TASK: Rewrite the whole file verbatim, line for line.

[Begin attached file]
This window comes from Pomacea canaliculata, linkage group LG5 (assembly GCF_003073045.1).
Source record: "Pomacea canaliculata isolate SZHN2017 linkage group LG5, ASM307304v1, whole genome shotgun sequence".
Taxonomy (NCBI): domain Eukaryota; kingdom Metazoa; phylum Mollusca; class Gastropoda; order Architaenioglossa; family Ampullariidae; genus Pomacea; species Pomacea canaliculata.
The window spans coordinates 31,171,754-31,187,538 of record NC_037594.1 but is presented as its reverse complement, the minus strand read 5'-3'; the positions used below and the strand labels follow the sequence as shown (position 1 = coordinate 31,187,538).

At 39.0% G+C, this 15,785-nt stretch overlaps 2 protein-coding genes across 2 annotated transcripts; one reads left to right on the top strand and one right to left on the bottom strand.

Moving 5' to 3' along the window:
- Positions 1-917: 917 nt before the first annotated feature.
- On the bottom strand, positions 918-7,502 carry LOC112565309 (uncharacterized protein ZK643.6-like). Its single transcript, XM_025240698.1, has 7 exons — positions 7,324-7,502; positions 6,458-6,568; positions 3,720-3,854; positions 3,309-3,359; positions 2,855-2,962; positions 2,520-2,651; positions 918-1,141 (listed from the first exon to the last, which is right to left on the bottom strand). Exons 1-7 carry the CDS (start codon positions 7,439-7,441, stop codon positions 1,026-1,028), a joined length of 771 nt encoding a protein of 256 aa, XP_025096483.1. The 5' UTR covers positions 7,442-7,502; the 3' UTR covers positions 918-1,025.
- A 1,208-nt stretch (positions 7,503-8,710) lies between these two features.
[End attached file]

This window comes from Pomacea canaliculata, linkage group LG5 (assembly GCF_003073045.1).
Source record: "Pomacea canaliculata isolate SZHN2017 linkage group LG5, ASM307304v1, whole genome shotgun sequence".
Taxonomy (NCBI): domain Eukaryota; kingdom Metazoa; phylum Mollusca; class Gastropoda; order Architaenioglossa; family Ampullariidae; genus Pomacea; species Pomacea canaliculata.
The window spans coordinates 31,171,754-31,187,538 of record NC_037594.1 but is presented as its reverse complement, the minus strand read 5'-3'; the positions used below and the strand labels follow the sequence as shown (position 1 = coordinate 31,187,538).

At 39.0% G+C, this 15,785-nt stretch overlaps 2 protein-coding genes across 2 annotated transcripts; one reads left to right on the top strand and one right to left on the bottom strand.

Moving 5' to 3' along the window:
- Positions 1-917: 917 nt before the first annotated feature.
- On the bottom strand, positions 918-7,502 carry LOC112565309 (uncharacterized protein ZK643.6-like). Its single transcript, XM_025240698.1, has 7 exons — positions 7,324-7,502; positions 6,458-6,568; positions 3,720-3,854; positions 3,309-3,359; positions 2,855-2,962; positions 2,520-2,651; positions 918-1,141 (listed from the first exon to the last, which is right to left on the bottom strand). Exons 1-7 carry the CDS (start codon positions 7,439-7,441, stop codon positions 1,026-1,028), a joined length of 771 nt encoding a protein of 256 aa, XP_025096483.1. The 5' UTR covers positions 7,442-7,502; the 3' UTR covers positions 918-1,025.
- A 1,208-nt stretch (positions 7,503-8,710) lies between these two features.